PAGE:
Ah, that wonderful Flash installation experience...

Posted

Apparently, I am not the only one who noticed that the Flash installation experience has turned from bad to worse. Paul O’Shannessy uses pretty strong language to describe the procedure but I think it is justified. Until recently you could ignore all the bells and whistles and still download the executable which would then install Flash (and only Flash, regardless of the pre-checked crap that you might have forgotten to uncheck). Now you have to install the Adobe DLM extension (never mind that plug-in installation doesn’t usually require a browser restart) and there doesn’t seem to be a way to avoid it. Still wonder why so many people want to see Flash obsoleted by HTML5?

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Comments

  1. Annoyed

    Sure there is: override the user agent so it mentions Chrome and/or Opera, but not Firefox.

    Adobe is rotten.

    Reply from Wladimir Palant:

    Sure, using Minefield or changing general.useragent.extra.firefox preference is enough – their UA sniffing is lame. But that isn’t a solution one could recommend to the millions of Flash users out there.

  2. Ian

    And why don’t they offer a simple bundle of Flash/Adobe Reader?

  3. Kroc Camen

    Shouldn’t Mozilla be fixing the plugin finder service—so users don’t have to visit Adobe—before complaining about the Adobe install experience?

    BTW http://fuckyouadobe.com too. It went from 5’400 yesterday to over 6’000 today.

    Reply from Wladimir Palant:

    Good question – I never used plugin finder to install Flash, probably because I am usually updating Flash rather than installing it from scratch.

    As to Google results, I still have 5’400. Google sniffs your location based on your IP address, there also appear to be differences due to load balancing. So the search results you get aren’t entirely deterministic.

  4. theymos

    Until very recently there was a link on the “thank you” page that allowed you to download the real installer.

    I would drop Flash in an instant if I could. I already use Sumatra PDF instead of Reader, but there’s no real alternative to Flash.

    I feel bad for the 99% of users who will be forced to install yet another useless piece of software (which probably contains lots of bugs and security holes). Maybe Mozilla could do something to block the DLM and redirect to the real installer.

  5. Kroc Camen

    @theymos I’ve been using my Mac without Flash for over a year maybe. What’s tying you to Flash? Just go without and see how you get on, the benefits (stability, security) far outweigh the losses (worthless content).

  6. dave

    Just don’t install it. It’s really not essential.

    Which reminds me of a Firefox bug. On Ubuntu 9.10 if you don’t install Flash it bugs you to do so on basically every page with an advert. I had to install Gnash to avoid this nagging (I take advantage of it’s built in Flashblock, I don’t actually use it to view anything).

  7. Alex

    The plugin finder service built into Firefox is capable of downloading and installing Flash, but unfortunately it isn’t perfect (one attempt might fail, another will work, etc.)

    But still, downloading an extension to download a plugin seems silly when the browser is capable of doing it itself (There’s an Adobe DLM for IE as well)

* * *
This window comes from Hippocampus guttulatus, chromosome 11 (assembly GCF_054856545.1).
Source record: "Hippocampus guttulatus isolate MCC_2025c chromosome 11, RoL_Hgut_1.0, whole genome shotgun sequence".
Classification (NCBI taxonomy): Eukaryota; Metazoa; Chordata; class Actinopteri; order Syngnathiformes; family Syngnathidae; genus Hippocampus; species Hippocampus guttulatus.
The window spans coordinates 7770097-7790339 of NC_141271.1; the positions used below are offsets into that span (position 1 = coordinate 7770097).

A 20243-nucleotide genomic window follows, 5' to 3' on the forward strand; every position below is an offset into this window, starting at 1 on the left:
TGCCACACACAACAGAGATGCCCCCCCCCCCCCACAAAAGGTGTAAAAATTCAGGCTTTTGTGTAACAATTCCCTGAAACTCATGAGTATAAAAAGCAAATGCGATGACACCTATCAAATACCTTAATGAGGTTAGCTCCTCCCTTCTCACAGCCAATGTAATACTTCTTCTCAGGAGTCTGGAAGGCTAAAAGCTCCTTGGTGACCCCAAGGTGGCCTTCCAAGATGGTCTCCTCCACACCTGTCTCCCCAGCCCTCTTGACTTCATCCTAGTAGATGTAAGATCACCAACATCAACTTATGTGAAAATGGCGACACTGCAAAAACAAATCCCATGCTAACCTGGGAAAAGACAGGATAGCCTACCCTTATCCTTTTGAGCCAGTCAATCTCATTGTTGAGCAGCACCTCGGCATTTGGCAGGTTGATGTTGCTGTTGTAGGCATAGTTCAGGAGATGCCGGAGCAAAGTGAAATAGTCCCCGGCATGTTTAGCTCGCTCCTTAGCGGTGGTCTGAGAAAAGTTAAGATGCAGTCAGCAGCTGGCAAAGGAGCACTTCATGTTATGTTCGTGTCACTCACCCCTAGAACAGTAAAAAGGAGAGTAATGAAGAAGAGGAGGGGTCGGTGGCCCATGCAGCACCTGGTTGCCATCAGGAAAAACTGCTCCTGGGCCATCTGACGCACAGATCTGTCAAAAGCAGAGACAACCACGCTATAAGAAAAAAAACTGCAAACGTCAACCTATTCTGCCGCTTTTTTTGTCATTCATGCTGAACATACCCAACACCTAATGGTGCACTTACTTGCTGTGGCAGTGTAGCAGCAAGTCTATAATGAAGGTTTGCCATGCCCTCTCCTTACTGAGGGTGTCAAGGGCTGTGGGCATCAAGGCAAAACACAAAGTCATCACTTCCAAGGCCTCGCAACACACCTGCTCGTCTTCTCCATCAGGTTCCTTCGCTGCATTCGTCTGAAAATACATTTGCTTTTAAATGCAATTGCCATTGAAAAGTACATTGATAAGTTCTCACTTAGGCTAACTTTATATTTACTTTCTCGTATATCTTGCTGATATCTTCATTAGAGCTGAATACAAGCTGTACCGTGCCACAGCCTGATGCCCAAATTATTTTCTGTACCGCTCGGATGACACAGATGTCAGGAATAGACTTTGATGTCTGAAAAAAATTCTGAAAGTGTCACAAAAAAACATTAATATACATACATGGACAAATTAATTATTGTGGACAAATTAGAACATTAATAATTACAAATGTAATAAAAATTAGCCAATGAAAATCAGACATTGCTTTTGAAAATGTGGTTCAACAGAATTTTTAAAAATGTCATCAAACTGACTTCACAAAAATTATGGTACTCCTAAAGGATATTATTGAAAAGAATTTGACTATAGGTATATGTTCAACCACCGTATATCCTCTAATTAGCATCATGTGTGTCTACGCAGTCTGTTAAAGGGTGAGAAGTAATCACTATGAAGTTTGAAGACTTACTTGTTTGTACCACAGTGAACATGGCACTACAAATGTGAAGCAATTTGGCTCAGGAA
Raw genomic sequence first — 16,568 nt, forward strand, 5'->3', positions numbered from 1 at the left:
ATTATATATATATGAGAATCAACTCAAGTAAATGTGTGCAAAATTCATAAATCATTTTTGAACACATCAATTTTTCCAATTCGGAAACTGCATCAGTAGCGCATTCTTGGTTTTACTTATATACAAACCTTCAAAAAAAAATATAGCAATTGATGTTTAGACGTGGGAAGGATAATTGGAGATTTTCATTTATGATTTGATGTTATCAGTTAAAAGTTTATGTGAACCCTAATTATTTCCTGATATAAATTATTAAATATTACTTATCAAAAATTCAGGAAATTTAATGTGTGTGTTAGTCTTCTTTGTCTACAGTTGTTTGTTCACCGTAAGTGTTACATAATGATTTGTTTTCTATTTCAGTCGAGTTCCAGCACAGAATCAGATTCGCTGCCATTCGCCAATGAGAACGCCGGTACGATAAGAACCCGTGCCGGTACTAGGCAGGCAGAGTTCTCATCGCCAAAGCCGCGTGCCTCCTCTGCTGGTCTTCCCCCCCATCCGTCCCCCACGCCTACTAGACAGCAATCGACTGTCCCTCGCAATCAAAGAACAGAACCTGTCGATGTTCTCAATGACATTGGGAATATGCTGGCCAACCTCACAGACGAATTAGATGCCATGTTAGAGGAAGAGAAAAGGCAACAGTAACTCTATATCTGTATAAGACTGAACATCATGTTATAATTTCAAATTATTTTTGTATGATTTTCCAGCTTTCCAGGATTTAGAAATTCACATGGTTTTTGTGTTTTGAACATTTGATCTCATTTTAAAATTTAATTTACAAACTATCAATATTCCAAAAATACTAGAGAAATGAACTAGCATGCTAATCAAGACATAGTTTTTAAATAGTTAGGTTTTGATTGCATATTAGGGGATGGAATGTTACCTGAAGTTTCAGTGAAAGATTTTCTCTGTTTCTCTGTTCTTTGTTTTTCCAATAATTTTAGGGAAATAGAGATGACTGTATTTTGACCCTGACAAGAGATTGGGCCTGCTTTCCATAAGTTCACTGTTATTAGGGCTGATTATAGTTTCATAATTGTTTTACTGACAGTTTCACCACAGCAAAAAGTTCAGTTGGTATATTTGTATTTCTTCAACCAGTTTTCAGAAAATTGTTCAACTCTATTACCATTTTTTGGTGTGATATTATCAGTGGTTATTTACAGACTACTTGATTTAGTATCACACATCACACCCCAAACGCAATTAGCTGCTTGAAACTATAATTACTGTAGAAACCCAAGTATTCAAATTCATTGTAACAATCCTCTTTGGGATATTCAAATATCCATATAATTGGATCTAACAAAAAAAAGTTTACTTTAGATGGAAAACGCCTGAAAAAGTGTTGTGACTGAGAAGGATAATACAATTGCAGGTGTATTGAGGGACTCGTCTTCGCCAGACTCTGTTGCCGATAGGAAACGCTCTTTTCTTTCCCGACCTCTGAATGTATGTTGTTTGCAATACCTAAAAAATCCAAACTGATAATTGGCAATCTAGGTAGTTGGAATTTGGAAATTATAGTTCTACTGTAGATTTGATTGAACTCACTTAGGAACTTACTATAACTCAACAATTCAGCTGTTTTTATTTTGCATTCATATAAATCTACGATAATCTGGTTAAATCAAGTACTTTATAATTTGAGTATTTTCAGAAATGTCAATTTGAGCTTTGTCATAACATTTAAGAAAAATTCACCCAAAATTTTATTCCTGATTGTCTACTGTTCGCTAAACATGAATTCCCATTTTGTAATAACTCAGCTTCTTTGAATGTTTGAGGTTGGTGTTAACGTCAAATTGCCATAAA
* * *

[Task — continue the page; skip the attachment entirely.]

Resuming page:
8.  

    Just don’t install Flash? Not essential? I guess that depends, doesn’t it? My banking site uses it. Many, many sites use it (and provide no HTML alternative) for parts of their sites, and many sites use it exclusively. This all drives me nuts—I despise Flash—but it means that I have no choice but to install the damned thing.

  9. Kroc Camen

    No choice? Of course you have choice! You’ve got more choice than any generation before you. Change your bank. Change the sites you use. If Flash is really, truly that bad to you, then it should be no issue to put your money where your mouth is. It’s one thing to bemoan about how rubbish Flash is (we all do); but it’s another thing to simply do without it. It’ll open your eyes to the cutting edge stuff that will obsolete Flash in a short amount of time. We say in England “Put up, or shut up!” :) Complaining is valueless without doing something about it.

  10. Aaron Train

    Well said Kroc Camen!

  11. alanjstr

    Secunia PSI linked directly to the real installer. Shouldn’t Flash be able to update itself by now?

    Reply from Wladimir Palant:

    I don’t know, the news about Reader being able to update itself in background was just a few days ago – no such news about Flash however, maybe coming with 10.1?

  12. Bill

    I want to see Flash and HTML5 obsoleted by Silverlight. Silverlight is awesome compared to the competition.

  13. Thomas

    You can download the standard installer directly from FileHippo.com: http://filehippo.com/download_flashplayer_firefox/

    Reply from Wladimir Palant:

    Downloading software from third-party sites isn’t a habit you should get into.

  14. johnjbarton

    I already tried raising this with Firefox team, they thought it was just fine.
    http://groups.google.com/group/mozilla.dev.apps.firefox/browse_frm/thread/9c31d09e4087cd0e/5f567d28b0fb3a6a

    Reply from Wladimir Palant:

    I don’t read this discussion that way. They don’t think it is fine, they agree that Adobe massively disrespects their users with this update page. But that’s the only available official way to update Flash so there we go. Mozilla cannot do much more than pointing people to this update page, it is up to Adobe to fix this mess.

  15. charlo

    Plug-ins in Firefox definitely require something to be done.